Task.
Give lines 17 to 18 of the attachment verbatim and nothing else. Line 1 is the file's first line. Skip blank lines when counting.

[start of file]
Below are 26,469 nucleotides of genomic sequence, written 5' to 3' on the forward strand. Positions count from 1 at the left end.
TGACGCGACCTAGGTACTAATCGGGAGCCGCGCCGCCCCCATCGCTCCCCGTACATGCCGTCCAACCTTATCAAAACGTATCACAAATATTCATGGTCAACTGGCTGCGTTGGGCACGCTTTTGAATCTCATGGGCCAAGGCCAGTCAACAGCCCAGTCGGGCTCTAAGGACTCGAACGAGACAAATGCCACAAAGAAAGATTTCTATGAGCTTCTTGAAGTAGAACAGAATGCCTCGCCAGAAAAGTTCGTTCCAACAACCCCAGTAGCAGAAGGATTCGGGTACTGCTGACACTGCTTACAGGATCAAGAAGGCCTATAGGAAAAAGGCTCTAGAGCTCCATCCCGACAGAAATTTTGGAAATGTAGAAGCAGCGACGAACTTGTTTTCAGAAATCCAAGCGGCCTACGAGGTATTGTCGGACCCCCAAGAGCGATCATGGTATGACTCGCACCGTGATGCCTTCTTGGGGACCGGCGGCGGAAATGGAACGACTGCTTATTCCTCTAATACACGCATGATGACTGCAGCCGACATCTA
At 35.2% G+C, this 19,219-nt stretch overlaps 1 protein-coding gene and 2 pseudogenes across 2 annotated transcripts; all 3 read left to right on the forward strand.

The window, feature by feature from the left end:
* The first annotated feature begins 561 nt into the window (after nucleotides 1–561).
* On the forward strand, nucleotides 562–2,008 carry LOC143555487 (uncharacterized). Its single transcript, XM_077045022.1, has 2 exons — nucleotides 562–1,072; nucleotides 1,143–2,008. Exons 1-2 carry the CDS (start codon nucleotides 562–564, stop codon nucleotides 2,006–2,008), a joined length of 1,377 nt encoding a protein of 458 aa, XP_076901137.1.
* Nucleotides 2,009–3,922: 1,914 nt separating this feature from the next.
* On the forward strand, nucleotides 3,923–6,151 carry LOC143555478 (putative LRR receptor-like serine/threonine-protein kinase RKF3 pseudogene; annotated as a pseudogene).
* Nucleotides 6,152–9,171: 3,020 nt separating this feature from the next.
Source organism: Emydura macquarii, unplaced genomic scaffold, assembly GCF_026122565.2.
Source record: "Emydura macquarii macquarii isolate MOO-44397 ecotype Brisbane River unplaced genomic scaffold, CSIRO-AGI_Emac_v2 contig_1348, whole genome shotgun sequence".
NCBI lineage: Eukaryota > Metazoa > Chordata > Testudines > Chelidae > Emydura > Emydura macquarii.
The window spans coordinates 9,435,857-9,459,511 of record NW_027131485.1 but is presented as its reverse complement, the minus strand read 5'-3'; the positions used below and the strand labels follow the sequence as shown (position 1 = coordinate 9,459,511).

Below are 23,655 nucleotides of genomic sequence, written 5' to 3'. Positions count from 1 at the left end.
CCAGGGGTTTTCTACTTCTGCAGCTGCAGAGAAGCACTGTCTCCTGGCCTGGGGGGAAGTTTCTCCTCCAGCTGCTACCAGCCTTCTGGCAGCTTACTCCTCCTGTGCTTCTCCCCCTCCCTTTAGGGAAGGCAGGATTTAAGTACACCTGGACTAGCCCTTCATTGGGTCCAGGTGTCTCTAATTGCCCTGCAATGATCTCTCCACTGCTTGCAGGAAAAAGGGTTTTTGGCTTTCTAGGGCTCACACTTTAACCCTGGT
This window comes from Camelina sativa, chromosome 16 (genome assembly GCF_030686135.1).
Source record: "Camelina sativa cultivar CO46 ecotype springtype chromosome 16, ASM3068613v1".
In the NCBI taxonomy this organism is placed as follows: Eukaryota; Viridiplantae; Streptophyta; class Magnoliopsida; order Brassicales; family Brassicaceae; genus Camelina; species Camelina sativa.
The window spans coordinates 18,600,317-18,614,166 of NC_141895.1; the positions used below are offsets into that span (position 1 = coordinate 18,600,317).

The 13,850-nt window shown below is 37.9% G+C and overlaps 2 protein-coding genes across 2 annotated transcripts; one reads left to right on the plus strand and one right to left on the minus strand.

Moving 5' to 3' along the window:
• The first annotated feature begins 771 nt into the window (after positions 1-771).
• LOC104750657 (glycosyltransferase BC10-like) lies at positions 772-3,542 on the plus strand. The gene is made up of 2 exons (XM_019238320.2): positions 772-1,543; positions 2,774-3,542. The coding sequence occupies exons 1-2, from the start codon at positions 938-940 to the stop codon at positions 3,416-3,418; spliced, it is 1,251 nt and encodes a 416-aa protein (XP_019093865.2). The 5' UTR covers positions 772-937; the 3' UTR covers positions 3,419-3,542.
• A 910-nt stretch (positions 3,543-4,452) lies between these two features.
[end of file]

Source record: "Camelina sativa cultivar CO46 ecotype springtype chromosome 16, ASM3068613v1".
In the NCBI taxonomy this organism is placed as follows: Eukaryota; Viridiplantae; Streptophyta; class Magnoliopsida; order Brassicales; family Brassicaceae; genus Camelina; species Camelina sativa.